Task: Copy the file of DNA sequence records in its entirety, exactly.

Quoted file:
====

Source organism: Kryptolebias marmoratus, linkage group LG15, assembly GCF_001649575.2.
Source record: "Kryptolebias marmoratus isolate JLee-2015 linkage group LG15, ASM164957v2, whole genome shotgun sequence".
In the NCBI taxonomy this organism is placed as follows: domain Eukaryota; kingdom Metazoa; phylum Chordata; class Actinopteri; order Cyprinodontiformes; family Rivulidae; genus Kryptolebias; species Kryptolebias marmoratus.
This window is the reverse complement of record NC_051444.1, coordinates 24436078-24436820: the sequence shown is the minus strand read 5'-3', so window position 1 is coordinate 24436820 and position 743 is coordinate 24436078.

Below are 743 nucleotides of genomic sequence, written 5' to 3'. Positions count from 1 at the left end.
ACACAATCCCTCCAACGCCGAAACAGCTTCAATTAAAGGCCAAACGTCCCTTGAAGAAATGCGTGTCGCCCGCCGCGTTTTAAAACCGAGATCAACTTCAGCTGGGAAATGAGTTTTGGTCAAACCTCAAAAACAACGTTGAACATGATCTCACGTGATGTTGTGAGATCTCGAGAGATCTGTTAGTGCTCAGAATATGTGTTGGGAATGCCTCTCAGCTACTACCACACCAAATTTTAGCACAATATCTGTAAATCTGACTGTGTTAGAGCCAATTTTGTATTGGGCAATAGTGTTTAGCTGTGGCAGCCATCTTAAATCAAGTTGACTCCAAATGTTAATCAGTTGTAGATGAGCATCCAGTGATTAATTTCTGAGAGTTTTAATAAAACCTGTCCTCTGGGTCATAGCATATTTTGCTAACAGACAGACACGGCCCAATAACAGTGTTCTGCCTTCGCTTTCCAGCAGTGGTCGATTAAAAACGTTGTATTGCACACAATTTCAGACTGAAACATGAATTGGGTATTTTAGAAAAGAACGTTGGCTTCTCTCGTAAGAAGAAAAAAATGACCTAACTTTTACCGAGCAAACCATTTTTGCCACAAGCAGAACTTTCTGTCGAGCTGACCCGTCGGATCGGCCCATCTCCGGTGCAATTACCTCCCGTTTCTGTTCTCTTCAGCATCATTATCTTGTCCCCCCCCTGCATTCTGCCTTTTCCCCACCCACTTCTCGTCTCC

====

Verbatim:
Source organism: Kryptolebias marmoratus, linkage group LG15, assembly GCF_001649575.2.
Source record: "Kryptolebias marmoratus isolate JLee-2015 linkage group LG15, ASM164957v2, whole genome shotgun sequence".
In the NCBI taxonomy this organism is placed as follows: domain Eukaryota; kingdom Metazoa; phylum Chordata; class Actinopteri; order Cyprinodontiformes; family Rivulidae; genus Kryptolebias; species Kryptolebias marmoratus.
This window is the reverse complement of record NC_051444.1, coordinates 24436078-24436820: the sequence shown is the minus strand read 5'-3', so window position 1 is coordinate 24436820 and position 743 is coordinate 24436078.

Below are 743 nucleotides of genomic sequence, written 5' to 3'. Positions count from 1 at the left end.
ACACAATCCCTCCAACGCCGAAACAGCTTCAATTAAAGGCCAAACGTCCCTTGAAGAAATGCGTGTCGCCCGCCGCGTTTTAAAACCGAGATCAACTTCAGCTGGGAAATGAGTTTTGGTCAAACCTCAAAAACAACGTTGAACATGATCTCACGTGATGTTGTGAGATCTCGAGAGATCTGTTAGTGCTCAGAATATGTGTTGGGAATGCCTCTCAGCTACTACCACACCAAATTTTAGCACAATATCTGTAAATCTGACTGTGTTAGAGCCAATTTTGTATTGGGCAATAGTGTTTAGCTGTGGCAGCCATCTTAAATCAAGTTGACTCCAAATGTTAATCAGTTGTAGATGAGCATCCAGTGATTAATTTCTGAGAGTTTTAATAAAACCTGTCCTCTGGGTCATAGCATATTTTGCTAACAGACAGACACGGCCCAATAACAGTGTTCTGCCTTCGCTTTCCAGCAGTGGTCGATTAAAAACGTTGTATTGCACACAATTTCAGACTGAAACATGAATTGGGTATTTTAGAAAAGAACGTTGGCTTCTCTCGTAAGAAGAAAAAAATGACCTAACTTTTACCGAGCAAACCATTTTTGCCACAAGCAGAACTTTCTGTCGAGCTGACCCGTCGGATCGGCCCATCTCCGGTGCAATTACCTCCCGTTTCTGTTCTCTTCAGCATCATTATCTTGTCCCCCCCCTGCATTCTGCCTTTTCCCCACCCACTTCTCGTCTCC